It must be very human and deeply embedded to forget all bad and unpleasant things in the last days of December. A festive mood has also seeped into the Verkhovna Rada. A Christmas tree was put up in the lobby, and Kateryna Lukianova (NU-NS faction) was handing out tree decorations to her fellow parliamentarians. A rabbit even appeared at the Rada. Roman Vintoniv, a journalist from the Breakfast with 1+1 TV program, showed up in parliament, wearing the New Year plush outfit of a rabbit. There was a mixed reaction to the “rabbit.” Some smiled, some filmed him on their cell phones, and others said he was nuts. Iryna Karmeliuk, a vigilant member of the VR press service, tried to remove the “rabbit,” arguing that parliament is no laughing matter. But journalists stood up for the colleague.
“So you can hit people with a chair on the head but can’t come in the outfit of a rabbit?” The Day’s correspondent intervened. The spokeswoman was unable to reply and walked away.
But the rabbit’s adventures pale against the backdrop of pension reform peripetia. Truly strange things are happening to this draft law. The government reportedly moved the bill in parliament on December 13. The text was registered and a serial number was assigned, but, in contravention of all the rules of procedure, none of the MPs, journalists, and others whom this might concern, could read the bill. For some unknown reason, it was not posted on the website. On Monday the speaker announced that the Cabinet had revoked the document in order to modify it. On Tuesday morning it was reported that the bill had been submitted again.
“This flouts all the laws,” Ostap Semerak (BYuT) told The Day in indignation. “The text was approved at a Cabinet of Ministers meeting. And it is only at a cabinet meeting that any changes can be made to it. Was there a cabinet meeting on Monday evening? No! What could they change? On what grounds?”
The MP thinks there are two explanations of this inconsistency. Firstly, there is not a single approved text. Secondly, they do not want to shock people shortly before New Year’s Day.
In general, the latter explanation sounds more plausible. To tell the truth, the leak that occurred a week ago is already somewhat shocking. Above all, it raises the retirement age for women. If this document is anything to go by, from 2011 onwards, women will begin to have their retirement age raised step by step to 60 (men have been spared for the time being), and the old-age pension insurance period will be raised to 10 years for all Ukrainians. And, most unexpectedly, the military and other specific categories of citizens who usually retire at 35-40 will have to wait until they turn 60 to be entitled to a well-earned pension. “This will apply to the military pensioners who are now quitting the Ukrainian Army en masse, as well as the police, and the Security Service,” Serhii Sobolev, a Batkivshchyna MP, explains. “When we hear that people in this country retire at 40, we should look into each concrete case. I think that if you make an inquiry, you will see that a very limited number of people retire at 40. It is the disabled and those who took part in combat actions — in those cases, one year is equal to two or three. These people were eligible for this kind of pension. Others were paid their pensions at 45-50.”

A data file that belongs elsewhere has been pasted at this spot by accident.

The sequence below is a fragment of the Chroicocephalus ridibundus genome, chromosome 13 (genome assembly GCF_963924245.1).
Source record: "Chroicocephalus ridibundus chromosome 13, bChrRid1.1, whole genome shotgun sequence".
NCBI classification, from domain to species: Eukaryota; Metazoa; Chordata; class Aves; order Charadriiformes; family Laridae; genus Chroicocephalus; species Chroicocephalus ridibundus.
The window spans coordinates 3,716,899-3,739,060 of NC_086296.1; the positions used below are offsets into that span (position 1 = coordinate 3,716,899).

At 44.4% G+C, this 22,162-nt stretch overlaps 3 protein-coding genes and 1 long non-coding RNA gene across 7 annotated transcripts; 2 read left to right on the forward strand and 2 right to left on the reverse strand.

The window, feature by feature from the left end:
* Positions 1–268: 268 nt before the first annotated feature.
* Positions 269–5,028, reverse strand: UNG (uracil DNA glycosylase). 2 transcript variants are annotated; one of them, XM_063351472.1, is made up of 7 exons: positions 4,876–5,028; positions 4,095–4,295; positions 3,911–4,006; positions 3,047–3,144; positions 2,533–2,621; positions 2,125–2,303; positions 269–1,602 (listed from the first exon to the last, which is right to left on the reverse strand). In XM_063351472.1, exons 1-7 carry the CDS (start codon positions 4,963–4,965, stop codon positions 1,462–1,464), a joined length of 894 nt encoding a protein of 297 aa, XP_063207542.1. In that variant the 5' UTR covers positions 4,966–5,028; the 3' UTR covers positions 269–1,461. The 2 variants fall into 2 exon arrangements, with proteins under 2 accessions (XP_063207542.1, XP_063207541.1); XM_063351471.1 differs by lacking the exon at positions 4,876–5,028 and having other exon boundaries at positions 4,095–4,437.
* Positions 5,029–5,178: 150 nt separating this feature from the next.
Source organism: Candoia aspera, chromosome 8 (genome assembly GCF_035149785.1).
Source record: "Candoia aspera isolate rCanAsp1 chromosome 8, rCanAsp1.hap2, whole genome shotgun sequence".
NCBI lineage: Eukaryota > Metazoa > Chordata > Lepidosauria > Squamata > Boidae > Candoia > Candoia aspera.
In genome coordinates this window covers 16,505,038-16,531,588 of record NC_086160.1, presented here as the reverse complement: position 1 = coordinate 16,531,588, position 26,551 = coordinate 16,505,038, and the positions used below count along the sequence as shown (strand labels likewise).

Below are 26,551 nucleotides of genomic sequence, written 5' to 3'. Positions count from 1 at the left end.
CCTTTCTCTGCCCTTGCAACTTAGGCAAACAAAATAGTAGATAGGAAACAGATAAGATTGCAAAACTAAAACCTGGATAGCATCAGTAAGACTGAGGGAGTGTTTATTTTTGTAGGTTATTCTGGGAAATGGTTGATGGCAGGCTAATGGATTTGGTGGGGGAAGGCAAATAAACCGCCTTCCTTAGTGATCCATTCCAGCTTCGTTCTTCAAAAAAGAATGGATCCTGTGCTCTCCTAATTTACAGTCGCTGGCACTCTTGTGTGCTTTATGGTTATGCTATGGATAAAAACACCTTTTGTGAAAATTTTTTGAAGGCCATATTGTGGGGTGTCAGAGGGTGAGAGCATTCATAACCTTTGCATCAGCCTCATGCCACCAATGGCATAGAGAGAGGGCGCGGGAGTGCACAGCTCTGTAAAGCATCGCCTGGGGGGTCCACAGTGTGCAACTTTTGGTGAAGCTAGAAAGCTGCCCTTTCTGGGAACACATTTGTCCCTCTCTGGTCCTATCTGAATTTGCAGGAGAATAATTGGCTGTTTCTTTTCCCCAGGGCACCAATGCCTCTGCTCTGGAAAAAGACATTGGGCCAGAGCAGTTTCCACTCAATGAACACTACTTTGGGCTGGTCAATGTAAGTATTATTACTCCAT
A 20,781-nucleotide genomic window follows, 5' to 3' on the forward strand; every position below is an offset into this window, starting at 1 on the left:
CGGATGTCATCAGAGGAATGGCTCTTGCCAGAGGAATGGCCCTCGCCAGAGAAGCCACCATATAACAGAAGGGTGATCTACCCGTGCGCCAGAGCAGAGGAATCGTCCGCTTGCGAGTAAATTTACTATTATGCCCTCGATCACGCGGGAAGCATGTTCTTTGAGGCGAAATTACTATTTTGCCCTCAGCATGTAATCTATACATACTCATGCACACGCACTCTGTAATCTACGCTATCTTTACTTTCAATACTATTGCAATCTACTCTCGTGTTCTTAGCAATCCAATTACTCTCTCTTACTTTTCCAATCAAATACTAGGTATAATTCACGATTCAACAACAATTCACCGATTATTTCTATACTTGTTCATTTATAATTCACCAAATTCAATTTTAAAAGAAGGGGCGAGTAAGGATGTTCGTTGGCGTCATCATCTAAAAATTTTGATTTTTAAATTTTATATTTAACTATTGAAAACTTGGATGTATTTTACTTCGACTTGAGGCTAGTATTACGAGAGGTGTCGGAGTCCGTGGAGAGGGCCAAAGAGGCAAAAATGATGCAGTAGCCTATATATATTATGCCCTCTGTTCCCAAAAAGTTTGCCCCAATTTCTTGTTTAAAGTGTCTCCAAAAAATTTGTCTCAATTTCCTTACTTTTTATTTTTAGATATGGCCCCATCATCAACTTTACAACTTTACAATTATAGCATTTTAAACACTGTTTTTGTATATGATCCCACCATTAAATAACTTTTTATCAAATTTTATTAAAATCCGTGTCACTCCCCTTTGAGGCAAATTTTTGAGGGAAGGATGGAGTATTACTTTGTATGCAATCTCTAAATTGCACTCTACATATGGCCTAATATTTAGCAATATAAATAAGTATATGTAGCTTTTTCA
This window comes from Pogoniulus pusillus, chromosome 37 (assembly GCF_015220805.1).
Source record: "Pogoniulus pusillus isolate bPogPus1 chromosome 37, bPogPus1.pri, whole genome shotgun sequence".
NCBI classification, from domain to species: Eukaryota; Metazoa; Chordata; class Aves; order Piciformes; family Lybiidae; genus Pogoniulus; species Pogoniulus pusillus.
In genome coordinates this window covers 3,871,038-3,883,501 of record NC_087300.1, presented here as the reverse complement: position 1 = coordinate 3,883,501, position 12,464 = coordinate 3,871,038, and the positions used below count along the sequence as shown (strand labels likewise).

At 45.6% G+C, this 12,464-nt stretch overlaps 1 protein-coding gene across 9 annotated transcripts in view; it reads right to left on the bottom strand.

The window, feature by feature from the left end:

Yet there is a clause which the public is sure to welcome almost unanimously. One of the key provisions of the cabinet-drawn pension reform is a drastic reduction of pensions for MPs, civil servants, judges, etc. But there is also a snag here. Nobody is going to set the upper limits for the current “elite” pensioners. In this case, the powers that be have invoked Article 22 of the Constitution on social guarantees. But this is utterly forgotten when there is a need to raise the minimum pension. Incidentally, seven million Ukrainians receive a minimum pension of 750 hryvnias, barely enough to survive on.